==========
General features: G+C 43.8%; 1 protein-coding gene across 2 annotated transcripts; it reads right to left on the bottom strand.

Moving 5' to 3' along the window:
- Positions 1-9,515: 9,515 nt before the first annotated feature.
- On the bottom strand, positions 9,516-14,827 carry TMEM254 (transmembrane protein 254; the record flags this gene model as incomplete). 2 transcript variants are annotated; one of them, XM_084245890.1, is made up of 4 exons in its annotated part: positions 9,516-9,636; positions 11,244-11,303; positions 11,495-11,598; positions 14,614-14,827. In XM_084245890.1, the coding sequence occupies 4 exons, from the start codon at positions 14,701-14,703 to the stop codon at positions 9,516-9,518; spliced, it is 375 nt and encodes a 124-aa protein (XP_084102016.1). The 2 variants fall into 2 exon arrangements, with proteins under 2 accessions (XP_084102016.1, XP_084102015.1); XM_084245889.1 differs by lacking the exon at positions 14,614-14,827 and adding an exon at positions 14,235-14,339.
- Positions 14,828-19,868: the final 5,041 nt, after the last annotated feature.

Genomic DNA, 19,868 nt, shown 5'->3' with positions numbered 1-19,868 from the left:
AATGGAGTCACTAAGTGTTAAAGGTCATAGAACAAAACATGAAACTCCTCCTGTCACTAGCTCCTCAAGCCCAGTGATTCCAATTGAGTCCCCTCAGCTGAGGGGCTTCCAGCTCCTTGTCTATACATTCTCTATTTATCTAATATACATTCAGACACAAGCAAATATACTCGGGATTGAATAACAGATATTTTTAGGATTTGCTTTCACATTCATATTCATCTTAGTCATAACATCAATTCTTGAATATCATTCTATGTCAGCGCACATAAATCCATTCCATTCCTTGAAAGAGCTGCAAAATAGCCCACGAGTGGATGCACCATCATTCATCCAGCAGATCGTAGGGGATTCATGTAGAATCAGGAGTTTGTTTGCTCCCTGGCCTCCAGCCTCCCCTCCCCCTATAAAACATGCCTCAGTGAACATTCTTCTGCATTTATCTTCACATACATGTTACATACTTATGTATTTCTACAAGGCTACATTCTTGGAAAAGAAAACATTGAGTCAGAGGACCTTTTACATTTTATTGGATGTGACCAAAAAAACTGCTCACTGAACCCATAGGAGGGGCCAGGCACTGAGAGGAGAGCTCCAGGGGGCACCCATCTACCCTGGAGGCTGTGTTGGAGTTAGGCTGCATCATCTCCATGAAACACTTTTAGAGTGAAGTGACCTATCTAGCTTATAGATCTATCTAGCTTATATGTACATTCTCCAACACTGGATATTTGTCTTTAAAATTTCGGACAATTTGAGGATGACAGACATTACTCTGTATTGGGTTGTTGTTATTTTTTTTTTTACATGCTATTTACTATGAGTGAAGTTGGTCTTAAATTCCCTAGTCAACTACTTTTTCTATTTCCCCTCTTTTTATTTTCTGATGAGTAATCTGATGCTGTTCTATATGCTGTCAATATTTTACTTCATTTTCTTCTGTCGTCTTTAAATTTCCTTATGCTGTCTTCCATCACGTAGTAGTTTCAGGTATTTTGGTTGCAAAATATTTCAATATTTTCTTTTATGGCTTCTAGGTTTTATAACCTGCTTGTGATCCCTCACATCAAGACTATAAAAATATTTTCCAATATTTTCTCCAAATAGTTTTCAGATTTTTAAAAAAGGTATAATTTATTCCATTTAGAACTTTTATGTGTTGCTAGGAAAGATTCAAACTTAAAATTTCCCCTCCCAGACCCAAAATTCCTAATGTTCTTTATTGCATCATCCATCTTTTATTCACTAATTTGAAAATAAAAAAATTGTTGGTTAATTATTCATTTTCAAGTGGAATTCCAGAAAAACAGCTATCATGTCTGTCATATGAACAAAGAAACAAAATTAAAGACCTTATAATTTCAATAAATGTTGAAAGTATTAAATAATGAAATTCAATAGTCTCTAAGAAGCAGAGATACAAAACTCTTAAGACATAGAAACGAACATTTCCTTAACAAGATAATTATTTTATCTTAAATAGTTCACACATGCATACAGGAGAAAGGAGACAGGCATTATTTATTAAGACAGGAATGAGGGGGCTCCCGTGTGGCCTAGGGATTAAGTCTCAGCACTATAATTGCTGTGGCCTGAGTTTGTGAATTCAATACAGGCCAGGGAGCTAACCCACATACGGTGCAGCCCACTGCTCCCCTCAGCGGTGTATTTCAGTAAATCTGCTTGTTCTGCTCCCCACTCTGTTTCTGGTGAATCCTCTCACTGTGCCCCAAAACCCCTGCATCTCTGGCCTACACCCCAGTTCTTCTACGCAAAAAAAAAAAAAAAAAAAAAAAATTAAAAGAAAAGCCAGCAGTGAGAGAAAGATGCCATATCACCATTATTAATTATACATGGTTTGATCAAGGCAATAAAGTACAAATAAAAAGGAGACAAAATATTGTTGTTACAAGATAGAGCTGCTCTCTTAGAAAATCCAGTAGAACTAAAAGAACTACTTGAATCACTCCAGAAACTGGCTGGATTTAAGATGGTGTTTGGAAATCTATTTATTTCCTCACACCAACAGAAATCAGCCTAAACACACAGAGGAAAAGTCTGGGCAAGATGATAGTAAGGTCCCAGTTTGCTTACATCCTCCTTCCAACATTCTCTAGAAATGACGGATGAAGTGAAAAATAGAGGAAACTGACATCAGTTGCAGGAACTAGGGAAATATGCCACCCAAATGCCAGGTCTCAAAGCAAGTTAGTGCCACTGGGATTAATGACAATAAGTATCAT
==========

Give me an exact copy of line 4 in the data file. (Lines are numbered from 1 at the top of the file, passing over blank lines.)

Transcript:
- On the bottom strand, positions 9,516-14,827 carry TMEM254 (transmembrane protein 254; the record flags this gene model as incomplete). 2 transcript variants are annotated; one of them, XM_084245890.1, is made up of 4 exons in its annotated part: positions 9,516-9,636; positions 11,244-11,303; positions 11,495-11,598; positions 14,614-14,827. In XM_084245890.1, the coding sequence occupies 4 exons, from the start codon at positions 14,701-14,703 to the stop codon at positions 9,516-9,518; spliced, it is 375 nt and encodes a 124-aa protein (XP_084102016.1). The 2 variants fall into 2 exon arrangements, with proteins under 2 accessions (XP_084102016.1, XP_084102015.1); XM_084245889.1 differs by lacking the exon at positions 14,614-14,827 and adding an exon at positions 14,235-14,339.